Austerity Pushes British Economy Toward Triple-Dip Recession

The conservative Tory government’s austerity policies are pushing the United Kingdom toward an unprecedented triple-dip recession, as the UK’s economy contracted 0.3 percent in the fourth quarter of 2012. If the economy slumps again in the first quarter of this year, the two consecutive quarters of losses will mark Britain’s third recession in four years.

British Prime Minister David Cameron and George Osborne, the nation’s finance minister, eschewed stimulative policies when the Great Recession began, choosing instead to pursue swift deficit reduction to address the nation’s long-term debt. The result has been unfortunate: as this chart from the Guardian shows, the British economy has now contracted in four of the past five quarters (the London Olympics, which helped the British economy, occurred during the one quarter of growth):

When he instituted the first round of austerity in 2010, Osborne said his package of tax increases and spending cuts would reduce the deficit from 4.8 percent of Britain’s economy to just 1.9 percent. Three years and a second recession later, the deficit is at 4.3 percent. But even as his plan to revive the economy to reduce deficits has led to further recessions, Osborne remains steadfast in his belief that deficit reduction is the correct path to follow:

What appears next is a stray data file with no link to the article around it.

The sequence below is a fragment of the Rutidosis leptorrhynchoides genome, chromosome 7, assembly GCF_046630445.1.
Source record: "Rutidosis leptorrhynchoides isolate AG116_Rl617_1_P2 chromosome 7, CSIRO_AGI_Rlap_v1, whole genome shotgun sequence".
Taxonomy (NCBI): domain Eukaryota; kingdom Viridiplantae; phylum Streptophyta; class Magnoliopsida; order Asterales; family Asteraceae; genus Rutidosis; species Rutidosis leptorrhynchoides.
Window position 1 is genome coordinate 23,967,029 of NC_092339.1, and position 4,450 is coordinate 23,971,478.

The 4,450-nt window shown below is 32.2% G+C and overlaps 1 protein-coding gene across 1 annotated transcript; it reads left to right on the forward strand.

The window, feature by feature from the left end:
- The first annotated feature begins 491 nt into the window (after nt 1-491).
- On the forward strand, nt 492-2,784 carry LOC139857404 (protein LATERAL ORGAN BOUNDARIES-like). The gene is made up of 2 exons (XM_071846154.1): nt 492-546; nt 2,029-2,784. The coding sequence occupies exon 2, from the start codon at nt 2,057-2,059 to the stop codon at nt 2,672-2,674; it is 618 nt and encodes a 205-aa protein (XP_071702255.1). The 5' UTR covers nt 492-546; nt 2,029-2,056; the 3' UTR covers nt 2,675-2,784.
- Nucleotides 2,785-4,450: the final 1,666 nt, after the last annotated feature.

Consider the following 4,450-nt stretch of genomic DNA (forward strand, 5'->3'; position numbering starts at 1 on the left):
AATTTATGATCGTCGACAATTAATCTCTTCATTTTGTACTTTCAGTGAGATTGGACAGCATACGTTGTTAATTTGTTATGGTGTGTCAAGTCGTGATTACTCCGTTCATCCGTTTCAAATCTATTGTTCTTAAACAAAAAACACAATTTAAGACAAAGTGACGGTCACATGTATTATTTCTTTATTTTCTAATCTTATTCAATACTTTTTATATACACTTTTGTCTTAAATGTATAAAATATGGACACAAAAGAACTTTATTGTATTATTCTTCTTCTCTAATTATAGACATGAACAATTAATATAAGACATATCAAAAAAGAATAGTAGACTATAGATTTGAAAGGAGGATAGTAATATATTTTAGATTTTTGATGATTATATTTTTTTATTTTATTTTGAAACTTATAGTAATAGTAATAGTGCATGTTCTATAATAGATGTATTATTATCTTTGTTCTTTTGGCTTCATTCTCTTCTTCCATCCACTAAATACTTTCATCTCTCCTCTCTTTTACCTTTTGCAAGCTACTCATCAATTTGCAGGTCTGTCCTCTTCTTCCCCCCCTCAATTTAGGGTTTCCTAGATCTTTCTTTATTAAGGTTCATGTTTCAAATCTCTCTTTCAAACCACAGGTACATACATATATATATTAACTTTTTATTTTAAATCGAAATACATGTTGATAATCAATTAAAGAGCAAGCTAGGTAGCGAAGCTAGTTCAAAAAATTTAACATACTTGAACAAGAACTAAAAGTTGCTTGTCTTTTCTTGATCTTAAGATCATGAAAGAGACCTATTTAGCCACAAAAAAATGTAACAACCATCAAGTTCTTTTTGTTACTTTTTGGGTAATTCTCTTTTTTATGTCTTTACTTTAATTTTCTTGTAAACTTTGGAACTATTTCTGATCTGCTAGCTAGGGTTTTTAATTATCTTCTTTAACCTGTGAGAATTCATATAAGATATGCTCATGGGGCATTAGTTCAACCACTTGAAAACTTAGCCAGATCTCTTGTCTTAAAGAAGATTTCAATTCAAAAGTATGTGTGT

George Osborne said he would not “run away” from the problems facing the UK economy: “We have a reminder today that Britain faces a very difficult economic situation. A reminder that last year was particularly difficult, that we face problems at home because of the debts built up over many years and problems abroad with the eurozone, where we export most of our products, in recession.”

While the British raced to austerity, the United States turned to stimulus in 2009. Instead of pushing us into a second recession, The American Recovery and Reinvestment Act turned around the American economy, which has far outperformed the British economy ever since:

Still, President Obama’s second attempt to stimulate the economy, the American Jobs Act, was blocked by Republicans, and Washington has turned its attention toward immediate deficit reduction since, even as unemployment remains stubbornly high and the economic recovery is far from robust.